WASHINGTON, DC – FinCEN today assessed a civil money penalty of $12 million against CG Technology, L.P., doing business as Cantor Gaming, for egregious and systemic violations of the anti-money laundering (AML) provisions of the Bank Secrecy Act (BSA). FinCEN’s analysis of reports filed under the BSA and information obtained from a 2010 examination by the Internal Revenue Service’s Small Business/Self-Employed Division (IRS SB/SE), as well as a 2014 follow up audit by FinCEN, support this action. Additional supporting information concerning illegal gambling and money laundering surfaced stemming from a criminal investigation and indictment of 25 individuals, known as the “Jersey Boys,” conducted by the U.S Attorney’s Office for the Eastern District of New York.
FinCEN’s assessment is concurrent with the U.S. Attorney’s Offices for the Eastern District of New York and District of Nevada’s announcement of a non-prosecution agreement with Cantor Gaming. In that settlement, Cantor Gaming resolved possible criminal charges, agreeing to a forfeiture of $6 million and a criminal fine of $10.5 million. Six million dollars of the criminal fine and forfeiture will be credited to partially satisfy FinCEN’s $12 million civil money penalty.
Pursuant to the settlement, Cantor Gaming admitted that it willfully violated the BSA and its implementing regulations. These violations are described in an accompanying Statement of Facts. Cantor Gaming facilitated high risk and high dollar wagering on sporting events representing over 30% of all sports wagers in Nevada. At the same time, it failed to have an appropriate AML program in place. Cantor Gaming failed to have sufficient internal controls and mandatory independent audits; it failed to have sufficient AML training for its officers and employees; and it failed to use all available information to detect and report suspicious transactions. In addition to these extensive, years-long program violations, Cantor Gaming failed to properly and timely report currency transactions. Cantor Gaming also failed to file required suspicious activity reports (SARs) on several transactions, including transactions by customers who were involved in blatantly suspicious activity, those who were involved in criminal activity, and those who had no legitimate source of funds. And finally, Cantor Gaming committed thousands of recordkeeping violations, including by failing to keep required records on its highest-volume patron who placed more than $300 million in wagers between 2010 and 2013.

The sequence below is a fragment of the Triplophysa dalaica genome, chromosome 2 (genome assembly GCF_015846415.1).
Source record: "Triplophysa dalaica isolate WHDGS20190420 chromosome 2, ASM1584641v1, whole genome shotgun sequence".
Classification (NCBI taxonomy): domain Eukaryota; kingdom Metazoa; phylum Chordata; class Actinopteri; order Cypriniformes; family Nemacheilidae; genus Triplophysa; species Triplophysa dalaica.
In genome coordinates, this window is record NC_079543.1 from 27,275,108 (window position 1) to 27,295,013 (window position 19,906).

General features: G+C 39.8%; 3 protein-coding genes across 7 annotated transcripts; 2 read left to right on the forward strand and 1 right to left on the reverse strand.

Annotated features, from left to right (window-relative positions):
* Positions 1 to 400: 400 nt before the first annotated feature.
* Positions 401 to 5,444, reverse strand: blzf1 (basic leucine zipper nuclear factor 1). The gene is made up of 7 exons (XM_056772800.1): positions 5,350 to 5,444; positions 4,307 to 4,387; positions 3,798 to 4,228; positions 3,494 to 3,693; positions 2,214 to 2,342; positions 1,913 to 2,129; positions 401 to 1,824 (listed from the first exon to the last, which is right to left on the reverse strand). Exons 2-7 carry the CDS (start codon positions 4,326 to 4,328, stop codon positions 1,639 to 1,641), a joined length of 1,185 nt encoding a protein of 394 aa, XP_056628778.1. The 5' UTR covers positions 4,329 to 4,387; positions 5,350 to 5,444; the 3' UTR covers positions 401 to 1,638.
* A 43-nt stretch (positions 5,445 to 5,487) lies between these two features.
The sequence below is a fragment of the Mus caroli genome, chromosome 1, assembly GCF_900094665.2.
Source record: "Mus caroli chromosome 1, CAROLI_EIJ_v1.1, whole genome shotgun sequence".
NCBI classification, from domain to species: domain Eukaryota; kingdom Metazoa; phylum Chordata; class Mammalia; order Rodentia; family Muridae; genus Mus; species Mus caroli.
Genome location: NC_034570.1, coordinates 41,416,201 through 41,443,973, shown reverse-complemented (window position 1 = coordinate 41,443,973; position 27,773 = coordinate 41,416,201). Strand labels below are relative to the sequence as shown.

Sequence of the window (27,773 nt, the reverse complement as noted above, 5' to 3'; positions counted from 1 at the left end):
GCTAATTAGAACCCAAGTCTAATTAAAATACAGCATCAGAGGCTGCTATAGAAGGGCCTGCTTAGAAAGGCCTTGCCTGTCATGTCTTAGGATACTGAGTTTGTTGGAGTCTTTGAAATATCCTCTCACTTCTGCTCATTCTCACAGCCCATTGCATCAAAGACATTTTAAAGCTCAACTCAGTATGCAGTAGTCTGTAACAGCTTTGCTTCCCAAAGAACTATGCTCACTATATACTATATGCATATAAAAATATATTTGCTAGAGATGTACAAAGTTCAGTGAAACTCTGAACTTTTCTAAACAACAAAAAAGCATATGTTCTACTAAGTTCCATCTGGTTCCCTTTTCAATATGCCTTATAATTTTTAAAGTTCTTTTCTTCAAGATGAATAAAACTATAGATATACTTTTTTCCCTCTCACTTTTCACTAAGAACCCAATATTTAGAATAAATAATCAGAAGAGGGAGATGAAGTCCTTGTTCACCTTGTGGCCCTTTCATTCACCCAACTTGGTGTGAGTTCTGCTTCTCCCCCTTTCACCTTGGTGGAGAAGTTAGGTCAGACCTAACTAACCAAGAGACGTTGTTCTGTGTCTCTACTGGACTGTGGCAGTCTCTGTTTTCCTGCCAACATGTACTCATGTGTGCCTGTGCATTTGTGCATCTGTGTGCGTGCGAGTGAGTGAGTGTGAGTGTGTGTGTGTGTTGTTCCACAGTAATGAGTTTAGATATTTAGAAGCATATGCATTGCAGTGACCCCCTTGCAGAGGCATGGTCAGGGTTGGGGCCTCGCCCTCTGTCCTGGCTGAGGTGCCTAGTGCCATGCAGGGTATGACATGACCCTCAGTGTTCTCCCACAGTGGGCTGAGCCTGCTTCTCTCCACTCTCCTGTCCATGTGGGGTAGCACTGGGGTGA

Part of FinCEN’s action also stemmed from a criminal investigation relating to Cantor Gaming’s involvement with the “Jersey Boys,” an illegal gambling operation that employed “runners,” or individuals who opened wagering accounts and placed bets with Cantor Gaming’s sports books. These runners were paid for illegally placing bets on behalf of others, including out-of-state bettors. Cantor Gaming’s Vice President, Michael Colbert, facilitated this illegal activity, and was indicted for his involvement with the Jersey Boys operation. Colbert was aware of the arrangement with the Jersey Boys runners, and facilitated its operation. Colbert was charged in the Eastern District of New York with a felony count of participating in an illegal gambling conspiracy and pled guilty on August 21, 2013.
Both FinCEN’s Assessment and the Non-Prosecution Agreement filed by the U.S. Attorney’s Offices were accompanied by Cantor Gaming’s commitment to perform a series of required Remedial Measures to ensure forward-looking compliance. Cantor Gaming will also conduct a look-back review of transactions conducted between 2010 and 2013 to ensure that suspicious transactions and attempted transactions were properly reported.
“Compliance with AML laws has to be considered part of the deal when allowing the lucrative business of gaming in the United States,” said FinCEN Acting Director Jamal El-Hindi. “When greed clouds judgment within the leadership of an organization, and when even explicit warnings are ignored, it is a sign that the organization’s compliance culture is damaged or nonexistent. Failure to focus on developing a strong compliance culture is not only short-sighted for an institution in terms of potential penalties, it also undercuts its stature within the financial community where many others are committed to supporting AML measures—not just because of the requirements, but because it’s the right thing to do.”
FinCEN thanks the IRS SB/SE, which performed the examination of Cantor Gaming, for its extensive work in the investigation. FinCEN also recognizes and extends its thanks to the United States Postal Inspection Service and to the Criminal Investigations Division of the IRS for their contributions to the investigation, and to the U.S. Attorney’s Offices for the Eastern District of New York and District of Nevada for their strong partnership with FinCEN.